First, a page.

Docker optimization guide: optimize build speed in CI pipelines

This article offers several tips for tweaking the build speed of Docker images in CI pipelines. I explain multiple caching-tricks offered by BuildKit, which is an alternative image build engine. I also elaborate on how the .dockerignore file and extra arguments to package managers such as apt can speed up your image builds.

Docker optimization guide series

This article is part of a multi-part series on working with Docker in an optimized way:

Optimize Docker development speed
– Optimize Docker image build speed in CI (this article)
Optimize Docker image size
Optimize Docker image security


As further explained in my previous CI/CD Basics article, CI/CD is the process of fully automating tasks such as building, testing and deploying your software. Instead of running these tasks manually, on a developer laptop, you have them executed on a server all the time, whenever a developer pushed some code.

If one of the steps in a CI/CD pipeline is to package your application as Docker image (and push it to an image registry), you may have noticed long build times. In this article, I present several tips for tweaking the docker build command, so that building becomes fast, which improves the feedback time for your developers.

Use multi-stage builds

Multi-stage builds allow you to define multiple Docker images (which build upon each other) within the same Dockerfile. This speeds up image building in those scenarios where only some steps of the image-build are slow, e.g. compiling a large third-party component, when these steps don’t need to be repeated every time. With multi-stage builds, you can extract these slow steps into a separate helper base image #1, which is used by your (frequently re-built) run-time image #2. This speeds up the build speed of image #2, because a cached version of image #1 can be used. The official manual offers an excellent introduction into multi-stage builds.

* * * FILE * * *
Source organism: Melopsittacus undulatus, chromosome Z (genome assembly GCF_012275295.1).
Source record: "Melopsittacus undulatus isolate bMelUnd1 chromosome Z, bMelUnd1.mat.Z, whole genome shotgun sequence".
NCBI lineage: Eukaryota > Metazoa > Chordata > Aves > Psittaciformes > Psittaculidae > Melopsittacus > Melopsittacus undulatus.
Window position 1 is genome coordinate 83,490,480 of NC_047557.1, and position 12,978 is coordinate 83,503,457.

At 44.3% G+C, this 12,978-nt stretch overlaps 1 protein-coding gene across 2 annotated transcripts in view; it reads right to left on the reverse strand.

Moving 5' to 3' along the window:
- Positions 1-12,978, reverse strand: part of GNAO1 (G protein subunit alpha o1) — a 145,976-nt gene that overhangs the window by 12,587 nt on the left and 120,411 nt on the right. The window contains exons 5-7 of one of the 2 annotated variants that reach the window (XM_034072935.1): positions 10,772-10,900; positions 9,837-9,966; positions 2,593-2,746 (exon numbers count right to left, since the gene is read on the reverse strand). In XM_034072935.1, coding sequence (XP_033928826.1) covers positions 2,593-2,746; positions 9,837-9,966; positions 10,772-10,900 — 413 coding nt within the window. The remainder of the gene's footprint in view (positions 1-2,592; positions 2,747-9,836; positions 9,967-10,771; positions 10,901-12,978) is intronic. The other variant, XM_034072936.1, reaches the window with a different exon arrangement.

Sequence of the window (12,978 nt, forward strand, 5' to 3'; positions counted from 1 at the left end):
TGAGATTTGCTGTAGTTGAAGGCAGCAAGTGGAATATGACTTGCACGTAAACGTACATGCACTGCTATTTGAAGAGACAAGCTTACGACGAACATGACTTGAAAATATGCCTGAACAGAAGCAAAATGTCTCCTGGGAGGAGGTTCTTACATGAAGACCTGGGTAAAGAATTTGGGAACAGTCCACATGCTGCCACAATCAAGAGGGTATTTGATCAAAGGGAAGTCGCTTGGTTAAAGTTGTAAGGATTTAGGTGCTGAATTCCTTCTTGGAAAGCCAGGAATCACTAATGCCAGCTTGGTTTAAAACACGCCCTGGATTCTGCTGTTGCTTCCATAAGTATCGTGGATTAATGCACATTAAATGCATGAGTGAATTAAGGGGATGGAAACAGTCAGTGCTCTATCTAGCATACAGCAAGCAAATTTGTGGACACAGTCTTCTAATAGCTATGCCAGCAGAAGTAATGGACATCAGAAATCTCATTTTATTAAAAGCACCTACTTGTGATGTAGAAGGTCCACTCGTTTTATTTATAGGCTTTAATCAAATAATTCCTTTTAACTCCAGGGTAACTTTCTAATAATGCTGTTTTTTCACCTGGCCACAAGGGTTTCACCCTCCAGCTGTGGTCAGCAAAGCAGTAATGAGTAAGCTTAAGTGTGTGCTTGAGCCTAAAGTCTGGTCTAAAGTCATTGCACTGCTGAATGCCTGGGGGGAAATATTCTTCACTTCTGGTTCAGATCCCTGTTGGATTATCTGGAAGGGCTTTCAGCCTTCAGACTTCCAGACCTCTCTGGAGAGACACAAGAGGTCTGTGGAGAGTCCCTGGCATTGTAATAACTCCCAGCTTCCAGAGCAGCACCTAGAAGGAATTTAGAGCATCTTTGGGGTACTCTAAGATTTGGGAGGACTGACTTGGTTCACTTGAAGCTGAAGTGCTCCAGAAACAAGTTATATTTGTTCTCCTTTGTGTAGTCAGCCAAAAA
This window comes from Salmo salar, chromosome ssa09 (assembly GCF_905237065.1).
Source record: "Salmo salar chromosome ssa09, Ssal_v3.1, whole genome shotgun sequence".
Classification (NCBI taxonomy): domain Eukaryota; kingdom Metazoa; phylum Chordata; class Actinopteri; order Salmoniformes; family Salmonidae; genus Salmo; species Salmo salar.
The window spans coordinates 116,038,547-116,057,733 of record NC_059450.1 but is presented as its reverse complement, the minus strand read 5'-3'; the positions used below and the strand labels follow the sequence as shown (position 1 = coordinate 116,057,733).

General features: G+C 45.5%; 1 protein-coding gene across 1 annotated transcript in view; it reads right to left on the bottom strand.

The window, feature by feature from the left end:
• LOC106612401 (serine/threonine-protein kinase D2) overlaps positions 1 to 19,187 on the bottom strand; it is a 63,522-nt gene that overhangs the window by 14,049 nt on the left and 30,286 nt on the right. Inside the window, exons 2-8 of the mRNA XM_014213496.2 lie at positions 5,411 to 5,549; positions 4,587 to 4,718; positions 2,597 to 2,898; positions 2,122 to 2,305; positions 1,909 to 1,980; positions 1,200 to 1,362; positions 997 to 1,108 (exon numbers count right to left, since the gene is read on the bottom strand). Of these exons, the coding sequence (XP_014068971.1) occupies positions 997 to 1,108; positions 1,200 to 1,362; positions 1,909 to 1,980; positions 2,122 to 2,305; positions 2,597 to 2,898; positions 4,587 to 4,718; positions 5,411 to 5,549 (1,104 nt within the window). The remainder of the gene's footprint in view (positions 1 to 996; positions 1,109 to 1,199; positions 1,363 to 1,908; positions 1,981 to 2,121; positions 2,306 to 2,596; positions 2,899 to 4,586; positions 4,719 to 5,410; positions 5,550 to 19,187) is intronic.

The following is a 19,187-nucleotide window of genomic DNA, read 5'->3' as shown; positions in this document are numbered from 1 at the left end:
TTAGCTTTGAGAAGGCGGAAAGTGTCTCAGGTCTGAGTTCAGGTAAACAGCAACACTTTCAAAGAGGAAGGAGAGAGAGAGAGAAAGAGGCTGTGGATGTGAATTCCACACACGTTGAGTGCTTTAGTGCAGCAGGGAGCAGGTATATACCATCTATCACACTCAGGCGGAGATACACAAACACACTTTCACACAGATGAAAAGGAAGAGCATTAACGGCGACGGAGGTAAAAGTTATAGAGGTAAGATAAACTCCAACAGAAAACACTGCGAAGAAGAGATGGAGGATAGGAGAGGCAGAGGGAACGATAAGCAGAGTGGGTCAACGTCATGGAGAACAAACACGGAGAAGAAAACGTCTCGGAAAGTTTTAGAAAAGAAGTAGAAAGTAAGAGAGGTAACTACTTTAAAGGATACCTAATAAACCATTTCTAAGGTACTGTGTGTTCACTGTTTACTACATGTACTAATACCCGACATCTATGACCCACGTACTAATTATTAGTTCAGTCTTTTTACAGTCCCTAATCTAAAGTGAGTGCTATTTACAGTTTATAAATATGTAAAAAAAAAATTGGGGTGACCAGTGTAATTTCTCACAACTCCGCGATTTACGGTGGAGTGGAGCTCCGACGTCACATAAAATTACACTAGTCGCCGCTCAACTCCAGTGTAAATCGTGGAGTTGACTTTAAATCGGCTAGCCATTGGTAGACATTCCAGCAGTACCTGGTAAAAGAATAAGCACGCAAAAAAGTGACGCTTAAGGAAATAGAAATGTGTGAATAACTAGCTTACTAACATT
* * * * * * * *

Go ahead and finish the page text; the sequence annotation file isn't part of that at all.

Note: another optimization technique is caching, presented in the next section. When you use multi-stage builds, you also need to push the earlier stages (image #1) for the caching to work. See this article for details.

Use BuildKit with proper caching configuration

BuildKit is an alternative backend to build Docker images from your Dockerfile. Since Docker v19.03 it is included into the docker CLI, but (as of January 2022) it is still not used as default backend on Linux. Consequently, you need to explicitly activate it in your (Linux-based) CI pipeline! Note that since Docker v20.10, BuildKit is used by default on Docker for Desktop on Windows and macOS!

The main advantages of BuildKit are:

  • It runs those steps in parallel which can be run in parallel (which speeds up e.g. multi-stage builds)
  • It supports build secrets (see docs), which avoids that secrets end up in the final image. Instead, secrets are just made available in the container/image temporarily during the build process. I will go into further details in a future article of this series.
  • It supports storing/downloading individual image layers from the registry, instead of only relying on the local layer cache (docs). This massively improves the build speed in case you have multiple CI pipeline runners. When runner #1 builds and pushes the image (and is configured to also push caching meta-data along with the image), runner #2 can detect (for each layer) whether it really needs to re-build it: runner #2 no longer only consults its local cache, but retrieves cache-metadata from the registry, and can, on a cache hit, just download the already-built layer(s) from the registry.